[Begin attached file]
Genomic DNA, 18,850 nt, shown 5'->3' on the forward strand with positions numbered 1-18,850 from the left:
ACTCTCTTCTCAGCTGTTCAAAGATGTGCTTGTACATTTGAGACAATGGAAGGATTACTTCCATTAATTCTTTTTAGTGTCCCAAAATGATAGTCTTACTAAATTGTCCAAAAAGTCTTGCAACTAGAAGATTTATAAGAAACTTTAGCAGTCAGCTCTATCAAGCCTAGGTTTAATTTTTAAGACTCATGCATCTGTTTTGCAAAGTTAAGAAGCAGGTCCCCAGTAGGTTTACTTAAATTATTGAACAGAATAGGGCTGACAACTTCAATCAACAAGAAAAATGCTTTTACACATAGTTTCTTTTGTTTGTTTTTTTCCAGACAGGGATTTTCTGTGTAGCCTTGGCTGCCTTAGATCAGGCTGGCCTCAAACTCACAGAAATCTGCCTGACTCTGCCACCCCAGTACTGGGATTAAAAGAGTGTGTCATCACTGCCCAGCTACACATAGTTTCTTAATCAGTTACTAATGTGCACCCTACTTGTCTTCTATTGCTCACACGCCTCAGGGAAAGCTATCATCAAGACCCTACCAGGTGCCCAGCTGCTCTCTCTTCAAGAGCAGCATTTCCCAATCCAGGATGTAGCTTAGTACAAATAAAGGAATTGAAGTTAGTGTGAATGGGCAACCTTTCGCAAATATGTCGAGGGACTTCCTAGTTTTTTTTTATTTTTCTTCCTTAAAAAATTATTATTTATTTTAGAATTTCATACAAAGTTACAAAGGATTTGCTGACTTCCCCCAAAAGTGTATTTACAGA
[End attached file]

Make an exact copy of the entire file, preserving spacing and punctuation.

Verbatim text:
Genomic DNA, 18,850 nt, shown 5'->3' on the forward strand with positions numbered 1-18,850 from the left:
ACTCTCTTCTCAGCTGTTCAAAGATGTGCTTGTACATTTGAGACAATGGAAGGATTACTTCCATTAATTCTTTTTAGTGTCCCAAAATGATAGTCTTACTAAATTGTCCAAAAAGTCTTGCAACTAGAAGATTTATAAGAAACTTTAGCAGTCAGCTCTATCAAGCCTAGGTTTAATTTTTAAGACTCATGCATCTGTTTTGCAAAGTTAAGAAGCAGGTCCCCAGTAGGTTTACTTAAATTATTGAACAGAATAGGGCTGACAACTTCAATCAACAAGAAAAATGCTTTTACACATAGTTTCTTTTGTTTGTTTTTTTCCAGACAGGGATTTTCTGTGTAGCCTTGGCTGCCTTAGATCAGGCTGGCCTCAAACTCACAGAAATCTGCCTGACTCTGCCACCCCAGTACTGGGATTAAAAGAGTGTGTCATCACTGCCCAGCTACACATAGTTTCTTAATCAGTTACTAATGTGCACCCTACTTGTCTTCTATTGCTCACACGCCTCAGGGAAAGCTATCATCAAGACCCTACCAGGTGCCCAGCTGCTCTCTCTTCAAGAGCAGCATTTCCCAATCCAGGATGTAGCTTAGTACAAATAAAGGAATTGAAGTTAGTGTGAATGGGCAACCTTTCGCAAATATGTCGAGGGACTTCCTAGTTTTTTTTTATTTTTCTTCCTTAAAAAATTATTATTTATTTTAGAATTTCATACAAAGTTACAAAGGATTTGCTGACTTCCCCCAAAAGTGTATTTACAGA